The town of Velddrif forms the backdrop for the birding region classified IBA SA104. This IBA stretches from Cloeteskraal and Kruispad in the east, Varkvlei in the south and the salt pans on the R27 towards Dwarskersbos in the north, approximately 24,000 ha.
The area of the Berg River Estuary has become well known as a “hot spot” for rarities and more than 200 different species are to be found here. Between October and April the migratory waders are present. It has been shown that the mudflats along the river, support the highest diversity of waders along the Atlantic seaboard.
The wide range of habitats including sandveld, river flood plain, estuarine, coastal and urban, makes for excellent birding. The estuary is saline and tidal, therefore interesting at all tidal stages.
The salt pans are non-tidal where amongst others the Chestnut-banded Plover, Red-necked Phalarope and Cape Long-billed Lark can be found.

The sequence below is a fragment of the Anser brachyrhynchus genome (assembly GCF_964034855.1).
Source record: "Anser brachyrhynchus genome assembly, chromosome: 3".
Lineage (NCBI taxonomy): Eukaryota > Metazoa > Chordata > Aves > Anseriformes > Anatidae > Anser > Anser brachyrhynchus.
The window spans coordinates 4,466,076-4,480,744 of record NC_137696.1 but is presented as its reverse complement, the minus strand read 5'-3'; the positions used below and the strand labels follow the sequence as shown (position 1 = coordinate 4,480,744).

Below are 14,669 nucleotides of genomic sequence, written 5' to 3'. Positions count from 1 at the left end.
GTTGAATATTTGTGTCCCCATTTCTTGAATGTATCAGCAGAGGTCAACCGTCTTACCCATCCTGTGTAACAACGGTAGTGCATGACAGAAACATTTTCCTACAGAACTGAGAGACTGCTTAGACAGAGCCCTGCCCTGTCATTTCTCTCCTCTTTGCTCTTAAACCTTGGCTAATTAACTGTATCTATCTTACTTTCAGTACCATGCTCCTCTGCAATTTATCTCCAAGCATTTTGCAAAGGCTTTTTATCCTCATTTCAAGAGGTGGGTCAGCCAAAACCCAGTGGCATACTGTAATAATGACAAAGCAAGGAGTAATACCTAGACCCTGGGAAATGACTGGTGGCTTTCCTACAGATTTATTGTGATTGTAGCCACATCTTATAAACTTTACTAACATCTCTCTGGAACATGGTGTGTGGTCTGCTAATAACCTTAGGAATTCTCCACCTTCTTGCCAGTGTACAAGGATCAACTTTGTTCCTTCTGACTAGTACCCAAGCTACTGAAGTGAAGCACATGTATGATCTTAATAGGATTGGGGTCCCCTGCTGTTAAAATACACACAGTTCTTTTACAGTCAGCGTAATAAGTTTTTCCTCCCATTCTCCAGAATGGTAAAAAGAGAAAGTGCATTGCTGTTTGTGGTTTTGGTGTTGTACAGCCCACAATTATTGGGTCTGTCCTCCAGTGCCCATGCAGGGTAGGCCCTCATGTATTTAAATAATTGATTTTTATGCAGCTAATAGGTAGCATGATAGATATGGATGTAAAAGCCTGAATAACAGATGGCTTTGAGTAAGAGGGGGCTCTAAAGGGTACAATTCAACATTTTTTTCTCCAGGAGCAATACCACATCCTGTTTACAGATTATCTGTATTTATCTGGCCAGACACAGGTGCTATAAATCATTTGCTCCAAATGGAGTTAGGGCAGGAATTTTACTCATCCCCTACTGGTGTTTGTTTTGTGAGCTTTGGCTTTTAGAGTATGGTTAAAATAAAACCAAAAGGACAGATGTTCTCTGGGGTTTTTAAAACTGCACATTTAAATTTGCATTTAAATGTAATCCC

Birds can be viewed throughout the year from the hide close to the R27 road bridge, which overlooks the Riviera inter-tidal mudflats and salt marshes which stretch further up the river at “De Plaat”. The best times are 1.5 hours after high tide or 1 hour after low tide in Table Bay.
From the water one can see the Purple & Grey Herons and recently a Goliath Heron was spotted, as well as Spoonbills, Darters, Avocets, Stilts, a variety of plovers and many other birds.
Both Greater and Lesser Flamingos, Pelicans, Malachite and Pied Kingfishers, Red Bishops and Grey-headed Gulls are but a few of the birds to be seen from Bokkom Laan, along the river.
A spectacular sight to see is the more than 30,000 (at times) Cape Cormorants entering the harbour going to the Salt Pans to roost in the late afternoon. An electronic bird list is available from the Velddrif Tourism Office.
The nearby village of Aurora is home to the European Bee Eaters in spring and early summer. This mountainous area gives access to many of the Western Cape specials. One report describes sightings of Booted and Verreaux’s Eagle, Cape Grassbird, Cape Rock-jumper, Streaky-headed and Protea Seedeaters, Cape Siskin, Cape Sugarbird, a vagrant Palm-nut Vulture and Ground Woodpecker.